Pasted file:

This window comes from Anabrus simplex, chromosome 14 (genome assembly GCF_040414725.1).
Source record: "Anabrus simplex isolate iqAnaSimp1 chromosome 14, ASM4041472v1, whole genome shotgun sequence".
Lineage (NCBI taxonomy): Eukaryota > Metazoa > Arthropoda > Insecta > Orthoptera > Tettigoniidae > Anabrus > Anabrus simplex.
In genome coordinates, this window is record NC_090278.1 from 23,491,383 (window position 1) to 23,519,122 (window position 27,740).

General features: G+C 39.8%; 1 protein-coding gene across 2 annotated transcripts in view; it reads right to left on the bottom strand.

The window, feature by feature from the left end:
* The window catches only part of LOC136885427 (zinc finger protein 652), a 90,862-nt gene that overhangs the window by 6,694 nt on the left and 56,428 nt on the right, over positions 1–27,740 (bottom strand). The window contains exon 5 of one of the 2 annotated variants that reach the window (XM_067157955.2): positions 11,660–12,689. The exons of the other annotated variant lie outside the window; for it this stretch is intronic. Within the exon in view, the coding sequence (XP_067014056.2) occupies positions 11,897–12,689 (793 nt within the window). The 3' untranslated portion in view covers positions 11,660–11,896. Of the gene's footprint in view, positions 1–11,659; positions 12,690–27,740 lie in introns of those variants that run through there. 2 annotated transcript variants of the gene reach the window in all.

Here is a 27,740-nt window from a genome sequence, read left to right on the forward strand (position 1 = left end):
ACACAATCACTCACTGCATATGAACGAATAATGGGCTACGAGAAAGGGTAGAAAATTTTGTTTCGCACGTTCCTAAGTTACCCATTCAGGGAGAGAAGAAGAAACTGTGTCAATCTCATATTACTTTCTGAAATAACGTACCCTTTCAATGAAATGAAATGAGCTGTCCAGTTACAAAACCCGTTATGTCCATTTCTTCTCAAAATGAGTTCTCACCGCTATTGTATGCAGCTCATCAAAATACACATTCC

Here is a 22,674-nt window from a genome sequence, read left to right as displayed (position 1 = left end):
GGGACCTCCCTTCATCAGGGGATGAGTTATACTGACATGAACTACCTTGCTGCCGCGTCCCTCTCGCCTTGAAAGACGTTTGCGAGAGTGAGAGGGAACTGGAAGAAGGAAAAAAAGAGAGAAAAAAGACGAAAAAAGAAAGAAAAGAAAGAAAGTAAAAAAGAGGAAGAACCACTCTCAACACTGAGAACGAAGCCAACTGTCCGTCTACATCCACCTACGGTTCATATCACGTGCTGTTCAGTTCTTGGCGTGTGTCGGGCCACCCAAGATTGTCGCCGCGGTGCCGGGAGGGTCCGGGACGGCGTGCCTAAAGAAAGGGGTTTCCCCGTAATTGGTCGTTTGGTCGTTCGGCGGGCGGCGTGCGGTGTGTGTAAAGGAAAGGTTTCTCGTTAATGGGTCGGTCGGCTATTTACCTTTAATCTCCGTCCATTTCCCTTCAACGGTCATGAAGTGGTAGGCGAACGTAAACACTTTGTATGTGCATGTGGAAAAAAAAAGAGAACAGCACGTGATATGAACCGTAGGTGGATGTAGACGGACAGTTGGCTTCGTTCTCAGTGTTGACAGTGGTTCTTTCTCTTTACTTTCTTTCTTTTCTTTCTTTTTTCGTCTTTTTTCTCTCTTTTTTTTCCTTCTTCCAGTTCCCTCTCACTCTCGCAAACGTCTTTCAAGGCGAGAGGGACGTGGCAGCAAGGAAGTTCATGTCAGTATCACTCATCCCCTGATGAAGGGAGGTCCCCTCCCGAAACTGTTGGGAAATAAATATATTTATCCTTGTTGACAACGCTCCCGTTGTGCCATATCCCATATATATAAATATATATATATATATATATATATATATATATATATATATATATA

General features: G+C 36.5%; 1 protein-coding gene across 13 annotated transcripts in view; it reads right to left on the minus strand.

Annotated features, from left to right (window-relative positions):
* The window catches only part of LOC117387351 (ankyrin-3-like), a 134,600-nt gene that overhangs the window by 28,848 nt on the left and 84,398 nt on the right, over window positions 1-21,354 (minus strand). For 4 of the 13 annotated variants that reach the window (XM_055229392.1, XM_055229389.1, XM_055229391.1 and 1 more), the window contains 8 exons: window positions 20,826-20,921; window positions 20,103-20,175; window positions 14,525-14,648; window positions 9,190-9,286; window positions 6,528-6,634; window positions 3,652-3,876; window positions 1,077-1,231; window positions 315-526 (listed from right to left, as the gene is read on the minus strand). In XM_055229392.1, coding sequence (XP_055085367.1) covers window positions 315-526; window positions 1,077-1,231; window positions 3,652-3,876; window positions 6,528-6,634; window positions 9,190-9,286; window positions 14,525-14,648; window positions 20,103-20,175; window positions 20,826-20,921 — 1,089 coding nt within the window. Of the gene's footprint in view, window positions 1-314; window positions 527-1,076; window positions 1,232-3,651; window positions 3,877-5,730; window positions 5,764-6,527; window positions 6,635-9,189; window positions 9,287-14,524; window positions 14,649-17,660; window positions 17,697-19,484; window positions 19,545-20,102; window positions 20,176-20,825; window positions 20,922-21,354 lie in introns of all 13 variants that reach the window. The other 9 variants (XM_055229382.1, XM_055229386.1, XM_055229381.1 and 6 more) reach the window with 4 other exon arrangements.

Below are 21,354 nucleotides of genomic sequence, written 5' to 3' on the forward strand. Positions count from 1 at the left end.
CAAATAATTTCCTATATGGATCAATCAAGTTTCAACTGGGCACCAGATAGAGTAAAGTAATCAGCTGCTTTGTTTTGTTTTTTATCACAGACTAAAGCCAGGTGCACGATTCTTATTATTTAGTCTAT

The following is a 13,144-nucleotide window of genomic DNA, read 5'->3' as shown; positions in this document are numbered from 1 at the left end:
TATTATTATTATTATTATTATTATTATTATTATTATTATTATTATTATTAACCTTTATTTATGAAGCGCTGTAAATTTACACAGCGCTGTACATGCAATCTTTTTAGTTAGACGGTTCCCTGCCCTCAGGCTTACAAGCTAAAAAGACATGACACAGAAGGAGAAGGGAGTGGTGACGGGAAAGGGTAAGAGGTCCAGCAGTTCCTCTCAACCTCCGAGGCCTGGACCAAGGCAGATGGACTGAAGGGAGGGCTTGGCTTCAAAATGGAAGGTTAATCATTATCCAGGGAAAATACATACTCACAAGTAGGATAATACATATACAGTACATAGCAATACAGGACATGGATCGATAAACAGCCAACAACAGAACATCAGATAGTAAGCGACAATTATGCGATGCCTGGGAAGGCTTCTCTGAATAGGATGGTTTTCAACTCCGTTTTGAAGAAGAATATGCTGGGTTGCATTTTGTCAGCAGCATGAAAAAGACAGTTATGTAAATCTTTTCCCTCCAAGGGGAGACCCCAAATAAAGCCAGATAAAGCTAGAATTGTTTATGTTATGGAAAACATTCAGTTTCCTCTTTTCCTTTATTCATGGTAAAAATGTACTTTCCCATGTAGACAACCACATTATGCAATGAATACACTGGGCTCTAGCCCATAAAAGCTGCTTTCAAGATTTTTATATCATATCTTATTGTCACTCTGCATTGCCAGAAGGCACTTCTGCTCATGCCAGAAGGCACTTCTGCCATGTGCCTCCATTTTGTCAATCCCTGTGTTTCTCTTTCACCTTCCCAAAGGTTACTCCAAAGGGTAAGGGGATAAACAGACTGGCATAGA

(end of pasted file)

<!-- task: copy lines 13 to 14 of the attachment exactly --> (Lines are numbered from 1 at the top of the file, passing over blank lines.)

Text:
Annotated features, from left to right (window-relative positions):
* The window catches only part of LOC117387351 (ankyrin-3-like), a 134,600-nt gene that overhangs the window by 28,848 nt on the left and 84,398 nt on the right, over window positions 1-21,354 (minus strand). For 4 of the 13 annotated variants that reach the window (XM_055229392.1, XM_055229389.1, XM_055229391.1 and 1 more), the window contains 8 exons: window positions 20,826-20,921; window positions 20,103-20,175; window positions 14,525-14,648; window positions 9,190-9,286; window positions 6,528-6,634; window positions 3,652-3,876; window positions 1,077-1,231; window positions 315-526 (listed from right to left, as the gene is read on the minus strand). In XM_055229392.1, coding sequence (XP_055085367.1) covers window positions 315-526; window positions 1,077-1,231; window positions 3,652-3,876; window positions 6,528-6,634; window positions 9,190-9,286; window positions 14,525-14,648; window positions 20,103-20,175; window positions 20,826-20,921 — 1,089 coding nt within the window. Of the gene's footprint in view, window positions 1-314; window positions 527-1,076; window positions 1,232-3,651; window positions 3,877-5,730; window positions 5,764-6,527; window positions 6,635-9,189; window positions 9,287-14,524; window positions 14,649-17,660; window positions 17,697-19,484; window positions 19,545-20,102; window positions 20,176-20,825; window positions 20,922-21,354 lie in introns of all 13 variants that reach the window. The other 9 variants (XM_055229382.1, XM_055229386.1, XM_055229381.1 and 6 more) reach the window with 4 other exon arrangements.